as they do in other parts of the world. The Arctic Council is not well suited
for such a role given that it isexpressly forbiddenfrom dealing with
However, there is a framework
already in place to help the allies address Arctic security: Jointly operated
by the U.S. and Canada,
NORAD could serve as the model for an Arctic security partnership. Just as
NORAD provides airspace and maritime surveillance for North America, an allied arrangement
under the NORAD rubric could provide the building blocks for Arctic security.
The challenge is to
remain open to cooperation with Moscow while bracing for worst-case scenarios.
After all, Russia is not the Soviet Union. Even as Putin and his
puppets make mischief, Moscow is open to making deals. Russia and Norway,
for instance, recently resolved a long-running boundary dispute, paving the way
for development in 67,000 square-miles of the Arctic.
dealing with Russia is about power. As Churchill once said
of his Russian counterparts, “There is nothing they admire so much as strength,
and there is nothing for which they have less respect than for weakness.” When
the message is clear—or “hard and consistent,” to use Putin’s language—Russia will take a cooperative posture. When
the message is unclear, Russia will take what it can get.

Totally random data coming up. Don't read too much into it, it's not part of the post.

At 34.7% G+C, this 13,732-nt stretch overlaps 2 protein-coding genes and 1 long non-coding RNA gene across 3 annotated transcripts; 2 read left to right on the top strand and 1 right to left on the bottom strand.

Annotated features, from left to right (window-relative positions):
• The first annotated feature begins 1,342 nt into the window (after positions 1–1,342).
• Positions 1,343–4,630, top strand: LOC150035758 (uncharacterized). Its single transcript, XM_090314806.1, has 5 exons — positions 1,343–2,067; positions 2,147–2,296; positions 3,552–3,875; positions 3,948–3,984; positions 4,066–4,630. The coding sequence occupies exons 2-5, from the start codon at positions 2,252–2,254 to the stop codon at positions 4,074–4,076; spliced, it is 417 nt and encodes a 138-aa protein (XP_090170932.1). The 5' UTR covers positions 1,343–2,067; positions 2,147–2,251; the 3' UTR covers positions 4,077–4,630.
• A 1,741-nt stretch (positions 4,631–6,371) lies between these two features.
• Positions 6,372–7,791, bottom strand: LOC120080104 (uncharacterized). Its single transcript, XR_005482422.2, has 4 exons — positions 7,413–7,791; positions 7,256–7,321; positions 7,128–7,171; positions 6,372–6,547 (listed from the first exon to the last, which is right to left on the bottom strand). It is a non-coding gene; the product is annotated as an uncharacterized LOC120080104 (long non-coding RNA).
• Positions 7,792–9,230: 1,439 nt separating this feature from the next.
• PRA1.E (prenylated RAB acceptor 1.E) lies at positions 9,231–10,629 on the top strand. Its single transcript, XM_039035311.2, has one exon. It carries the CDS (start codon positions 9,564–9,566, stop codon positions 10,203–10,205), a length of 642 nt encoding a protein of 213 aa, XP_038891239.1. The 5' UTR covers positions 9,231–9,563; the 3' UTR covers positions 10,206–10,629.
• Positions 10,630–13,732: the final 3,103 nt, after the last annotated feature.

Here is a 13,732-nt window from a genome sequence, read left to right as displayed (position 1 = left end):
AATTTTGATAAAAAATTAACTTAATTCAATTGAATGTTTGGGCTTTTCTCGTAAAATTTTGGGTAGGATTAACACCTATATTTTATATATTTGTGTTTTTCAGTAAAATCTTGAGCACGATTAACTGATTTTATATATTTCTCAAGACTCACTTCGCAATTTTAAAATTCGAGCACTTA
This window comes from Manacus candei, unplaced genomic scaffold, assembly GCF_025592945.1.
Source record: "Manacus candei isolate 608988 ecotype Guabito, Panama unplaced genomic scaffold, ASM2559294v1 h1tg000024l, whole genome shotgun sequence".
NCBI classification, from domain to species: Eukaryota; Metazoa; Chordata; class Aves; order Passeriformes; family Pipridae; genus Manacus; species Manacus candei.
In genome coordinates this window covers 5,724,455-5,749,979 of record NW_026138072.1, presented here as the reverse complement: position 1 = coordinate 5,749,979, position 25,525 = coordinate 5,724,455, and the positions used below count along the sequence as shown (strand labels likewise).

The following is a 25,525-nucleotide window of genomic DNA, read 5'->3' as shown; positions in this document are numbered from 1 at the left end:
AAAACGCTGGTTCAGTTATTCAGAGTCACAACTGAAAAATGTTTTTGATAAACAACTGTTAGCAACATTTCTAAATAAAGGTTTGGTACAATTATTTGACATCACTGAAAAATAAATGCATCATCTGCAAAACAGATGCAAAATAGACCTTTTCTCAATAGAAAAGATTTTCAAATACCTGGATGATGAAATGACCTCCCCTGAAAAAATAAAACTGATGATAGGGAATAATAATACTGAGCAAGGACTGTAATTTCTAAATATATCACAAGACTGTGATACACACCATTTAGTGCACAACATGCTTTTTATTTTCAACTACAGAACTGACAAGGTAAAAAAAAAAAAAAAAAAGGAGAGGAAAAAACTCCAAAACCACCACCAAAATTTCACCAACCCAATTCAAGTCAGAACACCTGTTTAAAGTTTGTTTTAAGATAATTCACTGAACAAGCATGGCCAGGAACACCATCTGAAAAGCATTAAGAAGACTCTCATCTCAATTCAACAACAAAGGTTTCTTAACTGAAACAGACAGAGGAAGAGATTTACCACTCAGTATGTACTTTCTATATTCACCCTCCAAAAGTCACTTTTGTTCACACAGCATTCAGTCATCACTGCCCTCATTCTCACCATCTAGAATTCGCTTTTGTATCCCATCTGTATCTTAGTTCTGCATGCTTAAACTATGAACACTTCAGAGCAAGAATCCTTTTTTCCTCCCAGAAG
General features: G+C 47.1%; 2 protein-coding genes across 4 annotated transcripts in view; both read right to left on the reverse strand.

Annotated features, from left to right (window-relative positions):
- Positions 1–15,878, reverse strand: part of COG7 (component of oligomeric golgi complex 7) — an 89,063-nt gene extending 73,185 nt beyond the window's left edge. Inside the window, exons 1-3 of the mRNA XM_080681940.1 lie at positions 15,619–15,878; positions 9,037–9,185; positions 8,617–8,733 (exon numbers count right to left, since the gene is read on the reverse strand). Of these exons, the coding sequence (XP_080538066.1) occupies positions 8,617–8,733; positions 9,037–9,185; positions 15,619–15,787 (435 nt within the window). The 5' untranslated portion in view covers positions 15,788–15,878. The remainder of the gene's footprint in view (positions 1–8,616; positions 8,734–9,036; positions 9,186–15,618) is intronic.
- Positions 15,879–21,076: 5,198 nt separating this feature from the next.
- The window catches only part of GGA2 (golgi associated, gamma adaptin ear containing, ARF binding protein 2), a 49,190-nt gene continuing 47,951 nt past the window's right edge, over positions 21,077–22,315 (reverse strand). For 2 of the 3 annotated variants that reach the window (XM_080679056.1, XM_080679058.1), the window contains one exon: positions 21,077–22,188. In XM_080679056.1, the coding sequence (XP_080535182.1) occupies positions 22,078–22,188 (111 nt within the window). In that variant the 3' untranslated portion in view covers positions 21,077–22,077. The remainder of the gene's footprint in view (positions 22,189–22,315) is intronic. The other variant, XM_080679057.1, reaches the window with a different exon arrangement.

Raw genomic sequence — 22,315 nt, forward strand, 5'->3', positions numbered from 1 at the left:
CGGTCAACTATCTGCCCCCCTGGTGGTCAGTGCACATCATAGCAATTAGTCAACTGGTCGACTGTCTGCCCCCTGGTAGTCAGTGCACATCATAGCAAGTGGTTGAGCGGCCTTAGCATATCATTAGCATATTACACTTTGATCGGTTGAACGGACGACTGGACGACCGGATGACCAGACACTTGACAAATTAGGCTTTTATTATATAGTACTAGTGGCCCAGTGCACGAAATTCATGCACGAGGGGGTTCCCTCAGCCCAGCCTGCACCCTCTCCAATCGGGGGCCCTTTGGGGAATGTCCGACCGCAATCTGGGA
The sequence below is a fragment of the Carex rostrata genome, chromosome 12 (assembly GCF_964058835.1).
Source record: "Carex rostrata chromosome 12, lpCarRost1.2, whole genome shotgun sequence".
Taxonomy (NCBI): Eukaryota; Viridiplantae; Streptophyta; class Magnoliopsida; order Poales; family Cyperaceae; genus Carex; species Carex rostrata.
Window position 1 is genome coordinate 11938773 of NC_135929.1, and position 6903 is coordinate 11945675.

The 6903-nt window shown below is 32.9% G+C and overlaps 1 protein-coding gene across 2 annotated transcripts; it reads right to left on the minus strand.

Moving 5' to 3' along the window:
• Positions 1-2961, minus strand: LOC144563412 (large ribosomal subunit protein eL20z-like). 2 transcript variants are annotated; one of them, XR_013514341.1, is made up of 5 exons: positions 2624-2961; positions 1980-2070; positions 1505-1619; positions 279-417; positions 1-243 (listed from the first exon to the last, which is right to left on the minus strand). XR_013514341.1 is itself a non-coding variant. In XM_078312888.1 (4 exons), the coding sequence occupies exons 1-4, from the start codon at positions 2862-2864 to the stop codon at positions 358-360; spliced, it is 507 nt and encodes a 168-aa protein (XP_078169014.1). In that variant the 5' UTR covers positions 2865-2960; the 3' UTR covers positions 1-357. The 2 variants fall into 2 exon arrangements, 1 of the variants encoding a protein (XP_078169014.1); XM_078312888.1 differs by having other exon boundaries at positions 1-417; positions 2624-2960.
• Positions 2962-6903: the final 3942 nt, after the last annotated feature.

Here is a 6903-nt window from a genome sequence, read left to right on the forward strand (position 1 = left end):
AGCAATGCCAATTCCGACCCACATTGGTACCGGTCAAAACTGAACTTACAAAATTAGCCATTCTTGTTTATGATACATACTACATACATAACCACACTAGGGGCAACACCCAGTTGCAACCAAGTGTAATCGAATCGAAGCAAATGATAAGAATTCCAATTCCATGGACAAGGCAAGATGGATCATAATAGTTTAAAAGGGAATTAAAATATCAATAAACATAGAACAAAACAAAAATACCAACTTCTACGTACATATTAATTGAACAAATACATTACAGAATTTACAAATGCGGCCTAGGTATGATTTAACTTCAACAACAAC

Speaking of power, the Arctic is perhaps the only theater on earth where Russia
could hold its own militarily and technologically with the United States
(setting aside strategic nuclear forces).
To be sure, the United States “is an Arctic nation with broad and
fundamental interests in the Arctic region,” as the president’s new Arctic
policy states; maintains 20,000 troops in Alaska;
has a key missile-warning base above the Arctic Circle (Thule Air Base in
Greenland is 750 miles north of the Arctic Circle); and has the capacity to
project its military into any region.
However, the United
States has only two operational polar icebreakers—one of which is a medium-duty
vessel tasked largely to scientific missions and the other of which has
exceeded its 30-year lifespan. Russia, by contrast, deploys more than 20 heavy-duty
It wasn’t always this way. Adm. Robert Papp, chief
of the U.S. Coast Guard, notes that the U.S.
deployed eight heavy icebreakers at the height of the Cold War. He warns that
this icebreaker gap could haunt the United States. “While our Navy can
go under the ice with submarines—and, when the Arctic weather permits, which is
not all that often, we can fly over the ice—our nation has very limited Arctic
surface capabilities. But surface capabilities are what we need to conduct
missions like search and rescue, environmental response, and to provide a
consistent and visible sovereign presence,” he explains.
A new heavy-duty
icebreaker would cost $852 million—a huge
expenditure given the cutting and gutting currently underway in Washington.
Policymakers have slashedbillions from the Pentagon’s long-term budget, translating into a smaller
military with slower reflexes, a shorter reach and a diminished role in the
what makes allied cooperation in the Arctic so crucial. If the United States
and its Arctic allies can agree on a common approach to Arctic security, combine
their capabilities, and play niche security roles in the Arctic, they can deal
with Moscow from a posture of strength and deter conflict.
*Dowd is a senior fellow with the American Security Council Foundation, where he writes The Dowd Report, a monthly review of international events and their impact on U.S. national security.